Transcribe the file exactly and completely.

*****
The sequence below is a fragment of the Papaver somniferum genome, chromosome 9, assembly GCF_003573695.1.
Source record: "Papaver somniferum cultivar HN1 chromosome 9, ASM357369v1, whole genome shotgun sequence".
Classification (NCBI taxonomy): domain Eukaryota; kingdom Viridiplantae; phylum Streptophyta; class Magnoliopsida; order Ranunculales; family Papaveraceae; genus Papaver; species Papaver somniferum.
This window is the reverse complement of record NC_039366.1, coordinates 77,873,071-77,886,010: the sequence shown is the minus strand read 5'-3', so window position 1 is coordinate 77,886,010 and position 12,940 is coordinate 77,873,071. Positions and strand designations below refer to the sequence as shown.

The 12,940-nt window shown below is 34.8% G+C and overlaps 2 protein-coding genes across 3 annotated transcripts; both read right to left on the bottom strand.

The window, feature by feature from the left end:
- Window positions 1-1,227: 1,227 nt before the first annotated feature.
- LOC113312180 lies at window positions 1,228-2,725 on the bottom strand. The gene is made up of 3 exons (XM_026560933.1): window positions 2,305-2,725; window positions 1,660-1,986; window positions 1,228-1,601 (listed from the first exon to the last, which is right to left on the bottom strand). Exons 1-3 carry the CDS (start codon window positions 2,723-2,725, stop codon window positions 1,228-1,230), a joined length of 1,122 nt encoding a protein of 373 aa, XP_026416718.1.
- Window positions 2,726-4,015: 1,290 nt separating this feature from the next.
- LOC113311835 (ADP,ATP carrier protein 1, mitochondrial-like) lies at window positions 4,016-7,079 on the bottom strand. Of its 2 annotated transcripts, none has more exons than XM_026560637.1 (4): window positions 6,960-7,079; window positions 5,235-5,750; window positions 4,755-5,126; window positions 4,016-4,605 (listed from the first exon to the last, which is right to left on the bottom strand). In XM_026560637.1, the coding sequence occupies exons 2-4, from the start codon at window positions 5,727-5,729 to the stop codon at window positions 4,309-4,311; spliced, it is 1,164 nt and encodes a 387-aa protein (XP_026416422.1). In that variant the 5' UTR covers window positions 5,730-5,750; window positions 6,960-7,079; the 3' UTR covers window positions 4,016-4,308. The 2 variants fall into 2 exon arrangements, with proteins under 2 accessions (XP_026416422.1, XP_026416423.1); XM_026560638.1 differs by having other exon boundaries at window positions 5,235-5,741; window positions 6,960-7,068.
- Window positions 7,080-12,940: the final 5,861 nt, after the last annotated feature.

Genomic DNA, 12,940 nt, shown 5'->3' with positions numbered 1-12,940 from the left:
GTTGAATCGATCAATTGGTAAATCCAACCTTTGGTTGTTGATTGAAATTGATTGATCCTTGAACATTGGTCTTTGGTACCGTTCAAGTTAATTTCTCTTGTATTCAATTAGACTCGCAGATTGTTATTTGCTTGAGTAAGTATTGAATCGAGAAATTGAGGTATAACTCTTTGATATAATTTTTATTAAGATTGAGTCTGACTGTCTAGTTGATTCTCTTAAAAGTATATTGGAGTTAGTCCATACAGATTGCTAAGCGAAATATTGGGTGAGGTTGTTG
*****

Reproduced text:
The sequence below is a fragment of the Papaver somniferum genome, chromosome 9, assembly GCF_003573695.1.
Source record: "Papaver somniferum cultivar HN1 chromosome 9, ASM357369v1, whole genome shotgun sequence".
Classification (NCBI taxonomy): domain Eukaryota; kingdom Viridiplantae; phylum Streptophyta; class Magnoliopsida; order Ranunculales; family Papaveraceae; genus Papaver; species Papaver somniferum.
This window is the reverse complement of record NC_039366.1, coordinates 77,873,071-77,886,010: the sequence shown is the minus strand read 5'-3', so window position 1 is coordinate 77,886,010 and position 12,940 is coordinate 77,873,071. Positions and strand designations below refer to the sequence as shown.

The 12,940-nt window shown below is 34.8% G+C and overlaps 2 protein-coding genes across 3 annotated transcripts; both read right to left on the bottom strand.

The window, feature by feature from the left end:
- Window positions 1-1,227: 1,227 nt before the first annotated feature.
- LOC113312180 lies at window positions 1,228-2,725 on the bottom strand. The gene is made up of 3 exons (XM_026560933.1): window positions 2,305-2,725; window positions 1,660-1,986; window positions 1,228-1,601 (listed from the first exon to the last, which is right to left on the bottom strand). Exons 1-3 carry the CDS (start codon window positions 2,723-2,725, stop codon window positions 1,228-1,230), a joined length of 1,122 nt encoding a protein of 373 aa, XP_026416718.1.
- Window positions 2,726-4,015: 1,290 nt separating this feature from the next.
- LOC113311835 (ADP,ATP carrier protein 1, mitochondrial-like) lies at window positions 4,016-7,079 on the bottom strand. Of its 2 annotated transcripts, none has more exons than XM_026560637.1 (4): window positions 6,960-7,079; window positions 5,235-5,750; window positions 4,755-5,126; window positions 4,016-4,605 (listed from the first exon to the last, which is right to left on the bottom strand). In XM_026560637.1, the coding sequence occupies exons 2-4, from the start codon at window positions 5,727-5,729 to the stop codon at window positions 4,309-4,311; spliced, it is 1,164 nt and encodes a 387-aa protein (XP_026416422.1). In that variant the 5' UTR covers window positions 5,730-5,750; window positions 6,960-7,079; the 3' UTR covers window positions 4,016-4,308. The 2 variants fall into 2 exon arrangements, with proteins under 2 accessions (XP_026416422.1, XP_026416423.1); XM_026560638.1 differs by having other exon boundaries at window positions 5,235-5,741; window positions 6,960-7,068.
- Window positions 7,080-12,940: the final 5,861 nt, after the last annotated feature.

Genomic DNA, 12,940 nt, shown 5'->3' with positions numbered 1-12,940 from the left:
GTTGAATCGATCAATTGGTAAATCCAACCTTTGGTTGTTGATTGAAATTGATTGATCCTTGAACATTGGTCTTTGGTACCGTTCAAGTTAATTTCTCTTGTATTCAATTAGACTCGCAGATTGTTATTTGCTTGAGTAAGTATTGAATCGAGAAATTGAGGTATAACTCTTTGATATAATTTTTATTAAGATTGAGTCTGACTGTCTAGTTGATTCTCTTAAAAGTATATTGGAGTTAGTCCATACAGATTGCTAAGCGAAATATTGGGTGAGGTTGTTG